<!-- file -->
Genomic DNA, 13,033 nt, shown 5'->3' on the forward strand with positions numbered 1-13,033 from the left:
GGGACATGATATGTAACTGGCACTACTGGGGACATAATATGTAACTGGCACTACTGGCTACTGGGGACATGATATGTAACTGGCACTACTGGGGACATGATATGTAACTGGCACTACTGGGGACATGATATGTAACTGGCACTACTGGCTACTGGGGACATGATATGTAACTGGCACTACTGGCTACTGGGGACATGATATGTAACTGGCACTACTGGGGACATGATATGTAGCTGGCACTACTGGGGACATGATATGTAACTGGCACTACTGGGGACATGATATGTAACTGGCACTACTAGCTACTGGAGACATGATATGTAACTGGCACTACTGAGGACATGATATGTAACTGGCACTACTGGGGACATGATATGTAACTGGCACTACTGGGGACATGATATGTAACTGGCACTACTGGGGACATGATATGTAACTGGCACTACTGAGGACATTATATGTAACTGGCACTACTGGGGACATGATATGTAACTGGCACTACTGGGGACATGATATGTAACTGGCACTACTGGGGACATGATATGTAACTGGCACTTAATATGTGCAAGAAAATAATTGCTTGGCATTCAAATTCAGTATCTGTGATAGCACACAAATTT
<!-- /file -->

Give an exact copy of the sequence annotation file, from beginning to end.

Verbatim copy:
Genomic DNA, 13,033 nt, shown 5'->3' on the forward strand with positions numbered 1-13,033 from the left:
GGGACATGATATGTAACTGGCACTACTGGGGACATAATATGTAACTGGCACTACTGGCTACTGGGGACATGATATGTAACTGGCACTACTGGGGACATGATATGTAACTGGCACTACTGGGGACATGATATGTAACTGGCACTACTGGCTACTGGGGACATGATATGTAACTGGCACTACTGGCTACTGGGGACATGATATGTAACTGGCACTACTGGGGACATGATATGTAGCTGGCACTACTGGGGACATGATATGTAACTGGCACTACTGGGGACATGATATGTAACTGGCACTACTAGCTACTGGAGACATGATATGTAACTGGCACTACTGAGGACATGATATGTAACTGGCACTACTGGGGACATGATATGTAACTGGCACTACTGGGGACATGATATGTAACTGGCACTACTGGGGACATGATATGTAACTGGCACTACTGAGGACATTATATGTAACTGGCACTACTGGGGACATGATATGTAACTGGCACTACTGGGGACATGATATGTAACTGGCACTACTGGGGACATGATATGTAACTGGCACTTAATATGTGCAAGAAAATAATTGCTTGGCATTCAAATTCAGTATCTGTGATAGCACACAAATTT